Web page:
In order to constitute an actionable claim for employment discrimination under federal civil rights laws, the plaintiff must demonstrate that he or she was subjected to an adverse employment action. This means some change in the terms and conditions of employment that has an effect on pay, benefits or employment status.
Last month, the Third Circuit Court of Appeals joined several other federal circuits in concluding that placement of an employee under a Performance Improvement Plan (PIP) does not in and of itself constitute an adverse employment action. In Reynolds v. Dept. of Army (unpublished), the plaintiff was a civilian federal worker who claimed age discrimination after he was presented with a PIP requiring improved work performance under threat of subsequent disciplinary action, including possible termination.
The Third Circuit affirmed dismissal of the claim on summary judgment. The court noted that several other federal appellate courts (not including the Fourth Circuit, which includes North and South Carolina) concluded that a PIP alone is not an adverse employment action unless it is accompanied by a change in pay, benefits or status. PIPs only relate to existing job requirements. The threat of subsequent adverse actions posed by the PIP is not enough to support a discrimination claim.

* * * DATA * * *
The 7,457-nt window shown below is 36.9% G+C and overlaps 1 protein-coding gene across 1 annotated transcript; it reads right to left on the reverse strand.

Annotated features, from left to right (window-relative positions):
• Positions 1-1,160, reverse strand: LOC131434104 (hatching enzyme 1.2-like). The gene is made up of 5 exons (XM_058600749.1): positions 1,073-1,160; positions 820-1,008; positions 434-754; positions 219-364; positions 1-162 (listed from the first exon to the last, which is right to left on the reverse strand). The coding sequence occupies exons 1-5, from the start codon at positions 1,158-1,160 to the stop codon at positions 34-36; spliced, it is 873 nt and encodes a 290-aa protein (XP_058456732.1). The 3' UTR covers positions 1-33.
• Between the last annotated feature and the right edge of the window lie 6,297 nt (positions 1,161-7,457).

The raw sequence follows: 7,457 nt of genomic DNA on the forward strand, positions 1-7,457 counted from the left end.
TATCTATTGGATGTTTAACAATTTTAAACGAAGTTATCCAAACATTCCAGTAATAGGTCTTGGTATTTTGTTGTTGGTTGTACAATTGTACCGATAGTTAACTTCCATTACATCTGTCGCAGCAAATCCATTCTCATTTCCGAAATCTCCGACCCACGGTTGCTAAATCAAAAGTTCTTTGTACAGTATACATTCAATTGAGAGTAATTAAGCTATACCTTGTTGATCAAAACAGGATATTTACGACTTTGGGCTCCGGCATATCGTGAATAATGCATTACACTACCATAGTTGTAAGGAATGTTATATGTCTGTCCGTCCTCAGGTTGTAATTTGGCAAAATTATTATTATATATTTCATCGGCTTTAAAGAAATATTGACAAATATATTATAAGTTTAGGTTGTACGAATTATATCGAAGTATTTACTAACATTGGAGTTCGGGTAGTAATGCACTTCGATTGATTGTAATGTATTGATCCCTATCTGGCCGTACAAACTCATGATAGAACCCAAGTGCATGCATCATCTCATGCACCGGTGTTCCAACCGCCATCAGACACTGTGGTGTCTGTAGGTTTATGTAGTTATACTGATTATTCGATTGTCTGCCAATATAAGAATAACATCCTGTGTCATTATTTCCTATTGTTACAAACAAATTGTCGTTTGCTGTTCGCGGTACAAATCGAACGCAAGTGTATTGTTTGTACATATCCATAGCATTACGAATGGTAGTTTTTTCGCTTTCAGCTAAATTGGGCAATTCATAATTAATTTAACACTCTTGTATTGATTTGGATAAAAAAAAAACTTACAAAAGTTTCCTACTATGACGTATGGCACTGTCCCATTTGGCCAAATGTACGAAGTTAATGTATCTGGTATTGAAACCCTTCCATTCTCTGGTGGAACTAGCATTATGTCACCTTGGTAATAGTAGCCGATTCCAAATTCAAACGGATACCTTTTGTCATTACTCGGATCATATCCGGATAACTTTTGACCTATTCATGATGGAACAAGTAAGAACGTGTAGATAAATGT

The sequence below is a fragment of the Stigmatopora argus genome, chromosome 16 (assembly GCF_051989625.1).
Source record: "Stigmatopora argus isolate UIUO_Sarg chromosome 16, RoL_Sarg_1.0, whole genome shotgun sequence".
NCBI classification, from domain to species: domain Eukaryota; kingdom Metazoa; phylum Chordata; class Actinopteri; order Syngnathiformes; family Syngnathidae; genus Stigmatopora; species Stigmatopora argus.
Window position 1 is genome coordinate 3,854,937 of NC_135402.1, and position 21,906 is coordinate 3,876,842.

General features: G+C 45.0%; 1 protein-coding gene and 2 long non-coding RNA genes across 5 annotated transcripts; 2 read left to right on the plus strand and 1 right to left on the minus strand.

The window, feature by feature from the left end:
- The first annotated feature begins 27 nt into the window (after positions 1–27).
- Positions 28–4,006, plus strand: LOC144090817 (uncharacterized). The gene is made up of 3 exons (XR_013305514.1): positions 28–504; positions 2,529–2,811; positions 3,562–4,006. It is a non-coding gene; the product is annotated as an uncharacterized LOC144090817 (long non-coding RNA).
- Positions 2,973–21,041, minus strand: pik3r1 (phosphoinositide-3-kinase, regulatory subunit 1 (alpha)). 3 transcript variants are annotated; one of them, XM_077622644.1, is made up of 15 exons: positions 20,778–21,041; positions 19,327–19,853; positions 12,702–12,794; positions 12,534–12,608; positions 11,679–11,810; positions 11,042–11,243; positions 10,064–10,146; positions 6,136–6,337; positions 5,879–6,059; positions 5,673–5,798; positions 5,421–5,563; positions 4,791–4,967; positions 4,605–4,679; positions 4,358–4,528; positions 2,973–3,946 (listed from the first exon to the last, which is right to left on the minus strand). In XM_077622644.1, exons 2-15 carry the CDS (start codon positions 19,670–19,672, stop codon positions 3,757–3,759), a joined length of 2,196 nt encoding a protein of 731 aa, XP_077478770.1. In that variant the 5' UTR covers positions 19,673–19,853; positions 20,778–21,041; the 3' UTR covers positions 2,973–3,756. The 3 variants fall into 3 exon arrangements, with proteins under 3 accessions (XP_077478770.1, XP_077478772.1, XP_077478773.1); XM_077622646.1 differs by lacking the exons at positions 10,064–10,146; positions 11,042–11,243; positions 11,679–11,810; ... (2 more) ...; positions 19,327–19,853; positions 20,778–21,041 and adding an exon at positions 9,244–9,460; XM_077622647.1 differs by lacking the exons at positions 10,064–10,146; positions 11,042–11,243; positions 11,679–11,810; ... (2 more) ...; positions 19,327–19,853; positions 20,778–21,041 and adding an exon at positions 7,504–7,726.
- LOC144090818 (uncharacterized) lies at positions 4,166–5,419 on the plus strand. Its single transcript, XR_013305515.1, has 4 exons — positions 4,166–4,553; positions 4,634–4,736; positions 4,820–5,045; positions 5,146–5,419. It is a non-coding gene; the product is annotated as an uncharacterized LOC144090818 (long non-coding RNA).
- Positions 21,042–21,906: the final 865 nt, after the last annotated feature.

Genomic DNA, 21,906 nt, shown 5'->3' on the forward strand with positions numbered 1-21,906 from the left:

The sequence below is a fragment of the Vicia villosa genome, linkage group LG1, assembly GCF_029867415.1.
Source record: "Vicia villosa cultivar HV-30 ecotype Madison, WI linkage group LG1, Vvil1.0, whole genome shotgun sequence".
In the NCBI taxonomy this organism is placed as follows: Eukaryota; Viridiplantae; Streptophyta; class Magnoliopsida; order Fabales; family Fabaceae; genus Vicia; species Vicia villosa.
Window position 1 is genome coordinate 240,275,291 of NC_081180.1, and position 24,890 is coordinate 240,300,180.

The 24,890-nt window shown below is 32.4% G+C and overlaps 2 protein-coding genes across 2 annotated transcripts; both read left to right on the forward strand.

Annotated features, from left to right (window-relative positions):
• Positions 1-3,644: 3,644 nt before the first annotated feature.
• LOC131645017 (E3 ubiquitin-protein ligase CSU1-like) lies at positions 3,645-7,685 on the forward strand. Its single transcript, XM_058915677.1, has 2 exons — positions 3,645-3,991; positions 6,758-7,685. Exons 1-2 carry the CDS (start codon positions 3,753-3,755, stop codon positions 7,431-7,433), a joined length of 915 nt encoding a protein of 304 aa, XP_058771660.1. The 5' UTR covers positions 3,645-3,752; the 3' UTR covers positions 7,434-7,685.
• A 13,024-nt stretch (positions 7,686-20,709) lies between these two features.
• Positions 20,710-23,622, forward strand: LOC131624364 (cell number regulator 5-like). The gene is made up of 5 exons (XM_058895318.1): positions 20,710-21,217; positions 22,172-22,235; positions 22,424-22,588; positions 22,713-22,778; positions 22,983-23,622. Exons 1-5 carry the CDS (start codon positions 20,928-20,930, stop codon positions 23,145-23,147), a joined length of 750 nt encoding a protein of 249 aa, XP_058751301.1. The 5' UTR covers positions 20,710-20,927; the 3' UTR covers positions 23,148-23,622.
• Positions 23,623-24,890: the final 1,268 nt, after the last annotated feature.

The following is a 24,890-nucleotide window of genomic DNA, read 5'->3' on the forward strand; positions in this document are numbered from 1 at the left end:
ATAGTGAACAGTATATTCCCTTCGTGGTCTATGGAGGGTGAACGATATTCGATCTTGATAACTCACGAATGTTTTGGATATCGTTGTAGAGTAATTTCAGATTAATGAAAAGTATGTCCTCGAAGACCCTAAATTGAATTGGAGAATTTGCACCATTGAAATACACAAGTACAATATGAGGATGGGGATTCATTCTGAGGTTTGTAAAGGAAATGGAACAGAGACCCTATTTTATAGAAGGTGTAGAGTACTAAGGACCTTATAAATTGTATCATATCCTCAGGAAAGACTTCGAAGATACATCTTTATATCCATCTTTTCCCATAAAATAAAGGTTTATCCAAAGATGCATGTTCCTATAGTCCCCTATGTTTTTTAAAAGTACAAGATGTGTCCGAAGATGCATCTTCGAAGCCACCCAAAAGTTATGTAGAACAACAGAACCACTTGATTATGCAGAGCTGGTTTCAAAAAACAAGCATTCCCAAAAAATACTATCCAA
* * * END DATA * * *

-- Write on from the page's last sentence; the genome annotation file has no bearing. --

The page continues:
The same reasoning may not apply to an employment retaliation claim. In Burlington Northern, the Supreme Court established a standard for actionable retaliation based on employer actions that would deter a reasonable employee from pursuing complaints against the employer. Lower courts have issued mixed decisions as to whether disciplinary action such as a PIP meets this test. Please see the following article for an example of this difference.
Absent a possible retaliation situation, routine employment evaluations and guidance will not form the basis for an actionable discrimination claim by employees upset by these actions.